7. Best book for couples: Money Talks: The Ultimate Couple’s Guide to Communicating About Money by Talaat and Tai McNeely
Relationships and money are often a neglected topic. In fact, in a study by CreditLoan.com, over 30 percent of men and women hid a financial secret from their partners.
To say there is room for improvement is an understatement. That’s where Money Talks: The Ultimate Couple’s Guide to Communicating About Money comes in. This book hits on a sometimes sensitive topic. Not only does it provide valuable communication tips, but it teaches you how to set and achieve financial goals as a couple.
8. Best book for general financial advice: Total Money Makeover by Dave Ramsey
Dave Ramsey is one of the top financial writers out there. His book, Total Money Makeover, shows you how to take control of your finances in a simple 10 “baby-step” process, which includes paying off debt, saving for an emergency fund, starting to invest, and other financial goals.
9. Best book for saving: Rich Dad Poor Dad: What the Rich Teach Their Kids About Money – That the Poor and Middle Class Do Not! by Robert T. Kiyosaki
In the book Rich Dad Poor Dad, author Robert Kiyosaki outlines the lives of two men: his father, who was constantly broke, and his father’s friend, a wealthy entrepreneur. He believes “street smarts” can often be more valuable than a more traditional education.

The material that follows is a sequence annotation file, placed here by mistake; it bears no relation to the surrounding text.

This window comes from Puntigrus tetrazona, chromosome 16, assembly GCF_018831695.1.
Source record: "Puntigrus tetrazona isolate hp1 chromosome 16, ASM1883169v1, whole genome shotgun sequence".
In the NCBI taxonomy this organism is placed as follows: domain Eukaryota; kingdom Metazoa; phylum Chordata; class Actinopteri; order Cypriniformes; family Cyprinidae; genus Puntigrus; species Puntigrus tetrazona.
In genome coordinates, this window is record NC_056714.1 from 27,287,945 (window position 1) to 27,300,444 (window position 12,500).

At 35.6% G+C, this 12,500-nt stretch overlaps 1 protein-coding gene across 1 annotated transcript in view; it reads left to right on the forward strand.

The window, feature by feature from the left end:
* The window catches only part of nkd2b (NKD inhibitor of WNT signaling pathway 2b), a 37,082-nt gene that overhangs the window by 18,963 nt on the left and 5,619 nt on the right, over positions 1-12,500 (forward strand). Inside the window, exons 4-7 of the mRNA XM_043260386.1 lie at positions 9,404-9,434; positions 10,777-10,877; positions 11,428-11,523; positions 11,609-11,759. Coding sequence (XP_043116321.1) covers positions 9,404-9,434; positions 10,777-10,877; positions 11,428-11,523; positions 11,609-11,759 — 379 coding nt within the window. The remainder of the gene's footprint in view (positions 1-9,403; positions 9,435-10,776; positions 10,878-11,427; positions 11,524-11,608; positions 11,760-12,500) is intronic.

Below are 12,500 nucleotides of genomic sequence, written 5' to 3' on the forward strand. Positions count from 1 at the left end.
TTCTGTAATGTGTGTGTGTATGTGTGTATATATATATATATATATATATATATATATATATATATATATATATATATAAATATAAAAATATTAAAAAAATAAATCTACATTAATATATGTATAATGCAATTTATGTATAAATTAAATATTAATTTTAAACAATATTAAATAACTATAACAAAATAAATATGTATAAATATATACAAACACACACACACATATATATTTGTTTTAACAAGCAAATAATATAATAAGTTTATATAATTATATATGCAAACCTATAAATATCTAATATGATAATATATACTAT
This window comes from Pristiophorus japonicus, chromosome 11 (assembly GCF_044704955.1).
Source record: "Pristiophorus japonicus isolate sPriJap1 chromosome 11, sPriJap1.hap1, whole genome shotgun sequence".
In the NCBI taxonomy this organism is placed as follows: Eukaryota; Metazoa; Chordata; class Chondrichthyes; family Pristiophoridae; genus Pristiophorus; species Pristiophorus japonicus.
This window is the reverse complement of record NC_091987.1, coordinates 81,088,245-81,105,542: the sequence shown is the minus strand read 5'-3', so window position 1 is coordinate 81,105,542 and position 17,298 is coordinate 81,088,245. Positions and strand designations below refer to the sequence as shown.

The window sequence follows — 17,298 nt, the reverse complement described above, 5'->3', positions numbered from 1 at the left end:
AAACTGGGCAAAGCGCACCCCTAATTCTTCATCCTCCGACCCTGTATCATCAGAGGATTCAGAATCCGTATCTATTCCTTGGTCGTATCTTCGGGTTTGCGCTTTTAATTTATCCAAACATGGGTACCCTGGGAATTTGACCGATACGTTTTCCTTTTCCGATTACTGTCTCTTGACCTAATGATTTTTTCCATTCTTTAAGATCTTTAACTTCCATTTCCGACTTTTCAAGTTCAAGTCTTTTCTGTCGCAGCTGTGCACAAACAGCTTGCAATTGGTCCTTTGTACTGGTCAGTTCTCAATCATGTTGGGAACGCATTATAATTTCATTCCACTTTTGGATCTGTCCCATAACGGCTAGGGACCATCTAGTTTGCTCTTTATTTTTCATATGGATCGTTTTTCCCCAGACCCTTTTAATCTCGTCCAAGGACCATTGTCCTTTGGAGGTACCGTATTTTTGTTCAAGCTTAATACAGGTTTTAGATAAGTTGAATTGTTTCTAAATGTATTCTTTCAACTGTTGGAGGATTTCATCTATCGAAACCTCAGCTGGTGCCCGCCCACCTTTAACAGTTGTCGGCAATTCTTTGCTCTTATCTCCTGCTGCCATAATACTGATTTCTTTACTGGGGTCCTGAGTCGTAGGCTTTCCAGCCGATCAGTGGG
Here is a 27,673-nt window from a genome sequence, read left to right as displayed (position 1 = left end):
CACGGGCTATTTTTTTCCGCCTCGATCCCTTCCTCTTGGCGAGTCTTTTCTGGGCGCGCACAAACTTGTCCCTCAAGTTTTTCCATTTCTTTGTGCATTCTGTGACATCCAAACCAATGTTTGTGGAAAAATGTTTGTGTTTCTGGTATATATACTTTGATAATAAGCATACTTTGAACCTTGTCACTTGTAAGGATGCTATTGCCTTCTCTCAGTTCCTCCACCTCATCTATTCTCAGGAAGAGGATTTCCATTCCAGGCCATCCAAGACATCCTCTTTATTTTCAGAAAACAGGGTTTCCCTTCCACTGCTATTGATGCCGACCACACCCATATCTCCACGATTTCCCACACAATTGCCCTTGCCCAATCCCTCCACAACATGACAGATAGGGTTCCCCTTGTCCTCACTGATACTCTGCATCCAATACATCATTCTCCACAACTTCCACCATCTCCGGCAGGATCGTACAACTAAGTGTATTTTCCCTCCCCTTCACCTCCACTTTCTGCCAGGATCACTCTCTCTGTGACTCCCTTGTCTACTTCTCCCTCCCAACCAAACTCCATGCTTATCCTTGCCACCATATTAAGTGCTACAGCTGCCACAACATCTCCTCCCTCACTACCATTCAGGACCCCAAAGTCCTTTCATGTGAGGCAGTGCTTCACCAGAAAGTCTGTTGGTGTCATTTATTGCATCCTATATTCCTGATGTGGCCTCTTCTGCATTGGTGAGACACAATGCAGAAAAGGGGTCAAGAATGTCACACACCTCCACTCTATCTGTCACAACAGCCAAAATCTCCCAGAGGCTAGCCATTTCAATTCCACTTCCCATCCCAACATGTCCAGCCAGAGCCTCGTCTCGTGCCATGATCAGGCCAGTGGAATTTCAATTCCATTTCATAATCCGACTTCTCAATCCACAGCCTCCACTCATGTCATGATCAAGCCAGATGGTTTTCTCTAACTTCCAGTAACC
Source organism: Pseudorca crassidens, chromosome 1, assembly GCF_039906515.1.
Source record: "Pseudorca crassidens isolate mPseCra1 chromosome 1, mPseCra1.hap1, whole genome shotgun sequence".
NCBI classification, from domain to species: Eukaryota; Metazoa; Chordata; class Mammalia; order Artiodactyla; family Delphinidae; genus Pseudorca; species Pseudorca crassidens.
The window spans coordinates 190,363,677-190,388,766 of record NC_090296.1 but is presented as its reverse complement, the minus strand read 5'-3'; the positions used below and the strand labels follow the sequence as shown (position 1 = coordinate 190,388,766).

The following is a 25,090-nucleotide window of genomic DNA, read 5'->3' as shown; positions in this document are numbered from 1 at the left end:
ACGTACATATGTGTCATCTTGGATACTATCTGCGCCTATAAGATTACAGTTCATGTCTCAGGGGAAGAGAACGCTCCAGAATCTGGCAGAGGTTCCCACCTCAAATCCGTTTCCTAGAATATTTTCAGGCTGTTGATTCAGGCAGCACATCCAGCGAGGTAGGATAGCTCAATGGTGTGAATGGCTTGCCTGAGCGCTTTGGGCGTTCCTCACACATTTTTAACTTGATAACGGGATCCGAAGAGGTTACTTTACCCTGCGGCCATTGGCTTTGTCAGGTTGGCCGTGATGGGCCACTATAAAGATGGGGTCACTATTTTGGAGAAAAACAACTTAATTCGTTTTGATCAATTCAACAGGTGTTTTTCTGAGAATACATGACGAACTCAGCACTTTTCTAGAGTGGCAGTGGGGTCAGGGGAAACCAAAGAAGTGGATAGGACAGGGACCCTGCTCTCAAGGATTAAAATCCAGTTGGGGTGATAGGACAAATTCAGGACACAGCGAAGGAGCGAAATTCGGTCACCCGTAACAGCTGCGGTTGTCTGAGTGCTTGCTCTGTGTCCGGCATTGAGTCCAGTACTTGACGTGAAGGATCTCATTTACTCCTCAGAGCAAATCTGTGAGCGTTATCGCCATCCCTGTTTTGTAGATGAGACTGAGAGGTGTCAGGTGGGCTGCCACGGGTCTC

Rich Dad Poor Dad challenges the conventional ideas of saving by providing information on how your current view of money can affect your future finances.
10. Best book for early retirement: How to Retire Early: Your Guide to Getting Rich Slowly and Retiring on Less by Robert and Robin Charlton
At the age of just 43, Robert and Robin Charlton were able to retire from their full-time jobs. They had worked a collective total of just 15 years. They now run a website, WhereWeBe.com while traveling the world.
Their book, How to Retire Early: Your Guide to Getting Rich Slowly and Retiring on Less, is designed to help others do the same thing they did. They outline repeatable steps that anyone with a full-time job can implement. Overall, they aim to communicate that retirement is not just a dream. It’s achievable.